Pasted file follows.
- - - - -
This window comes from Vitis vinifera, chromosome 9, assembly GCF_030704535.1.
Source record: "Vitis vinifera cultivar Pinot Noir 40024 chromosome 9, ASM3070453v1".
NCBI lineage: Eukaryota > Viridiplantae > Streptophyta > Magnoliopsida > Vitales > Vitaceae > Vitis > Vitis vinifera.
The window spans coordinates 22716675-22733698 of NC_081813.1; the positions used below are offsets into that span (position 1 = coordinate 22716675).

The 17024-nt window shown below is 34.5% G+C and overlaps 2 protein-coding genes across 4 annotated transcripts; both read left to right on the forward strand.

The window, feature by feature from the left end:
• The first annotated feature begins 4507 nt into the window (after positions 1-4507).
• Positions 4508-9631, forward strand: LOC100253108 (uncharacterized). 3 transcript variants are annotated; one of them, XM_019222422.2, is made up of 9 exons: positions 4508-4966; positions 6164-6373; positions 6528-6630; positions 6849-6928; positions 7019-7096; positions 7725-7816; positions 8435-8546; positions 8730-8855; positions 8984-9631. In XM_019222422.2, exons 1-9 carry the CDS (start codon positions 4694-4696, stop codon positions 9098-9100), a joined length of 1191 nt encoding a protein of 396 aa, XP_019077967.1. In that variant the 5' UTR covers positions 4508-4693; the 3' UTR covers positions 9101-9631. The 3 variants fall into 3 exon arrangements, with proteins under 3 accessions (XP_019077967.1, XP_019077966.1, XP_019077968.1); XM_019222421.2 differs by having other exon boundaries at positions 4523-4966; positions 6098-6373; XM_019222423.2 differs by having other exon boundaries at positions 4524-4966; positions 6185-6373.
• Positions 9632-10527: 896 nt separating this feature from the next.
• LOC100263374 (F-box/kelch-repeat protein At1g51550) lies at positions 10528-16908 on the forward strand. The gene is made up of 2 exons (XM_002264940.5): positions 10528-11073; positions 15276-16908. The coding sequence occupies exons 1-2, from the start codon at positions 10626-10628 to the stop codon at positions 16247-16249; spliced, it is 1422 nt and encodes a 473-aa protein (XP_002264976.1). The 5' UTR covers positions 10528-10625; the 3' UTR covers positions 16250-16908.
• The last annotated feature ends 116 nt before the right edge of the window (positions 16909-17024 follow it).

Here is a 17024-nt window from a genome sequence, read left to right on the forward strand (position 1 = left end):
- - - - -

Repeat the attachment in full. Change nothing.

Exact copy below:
This window comes from Vitis vinifera, chromosome 9, assembly GCF_030704535.1.
Source record: "Vitis vinifera cultivar Pinot Noir 40024 chromosome 9, ASM3070453v1".
NCBI lineage: Eukaryota > Viridiplantae > Streptophyta > Magnoliopsida > Vitales > Vitaceae > Vitis > Vitis vinifera.
The window spans coordinates 22716675-22733698 of NC_081813.1; the positions used below are offsets into that span (position 1 = coordinate 22716675).

The 17024-nt window shown below is 34.5% G+C and overlaps 2 protein-coding genes across 4 annotated transcripts; both read left to right on the forward strand.

The window, feature by feature from the left end:
• The first annotated feature begins 4507 nt into the window (after positions 1-4507).
• Positions 4508-9631, forward strand: LOC100253108 (uncharacterized). 3 transcript variants are annotated; one of them, XM_019222422.2, is made up of 9 exons: positions 4508-4966; positions 6164-6373; positions 6528-6630; positions 6849-6928; positions 7019-7096; positions 7725-7816; positions 8435-8546; positions 8730-8855; positions 8984-9631. In XM_019222422.2, exons 1-9 carry the CDS (start codon positions 4694-4696, stop codon positions 9098-9100), a joined length of 1191 nt encoding a protein of 396 aa, XP_019077967.1. In that variant the 5' UTR covers positions 4508-4693; the 3' UTR covers positions 9101-9631. The 3 variants fall into 3 exon arrangements, with proteins under 3 accessions (XP_019077967.1, XP_019077966.1, XP_019077968.1); XM_019222421.2 differs by having other exon boundaries at positions 4523-4966; positions 6098-6373; XM_019222423.2 differs by having other exon boundaries at positions 4524-4966; positions 6185-6373.
• Positions 9632-10527: 896 nt separating this feature from the next.
• LOC100263374 (F-box/kelch-repeat protein At1g51550) lies at positions 10528-16908 on the forward strand. The gene is made up of 2 exons (XM_002264940.5): positions 10528-11073; positions 15276-16908. The coding sequence occupies exons 1-2, from the start codon at positions 10626-10628 to the stop codon at positions 16247-16249; spliced, it is 1422 nt and encodes a 473-aa protein (XP_002264976.1). The 5' UTR covers positions 10528-10625; the 3' UTR covers positions 16250-16908.
• The last annotated feature ends 116 nt before the right edge of the window (positions 16909-17024 follow it).

Here is a 17024-nt window from a genome sequence, read left to right on the forward strand (position 1 = left end):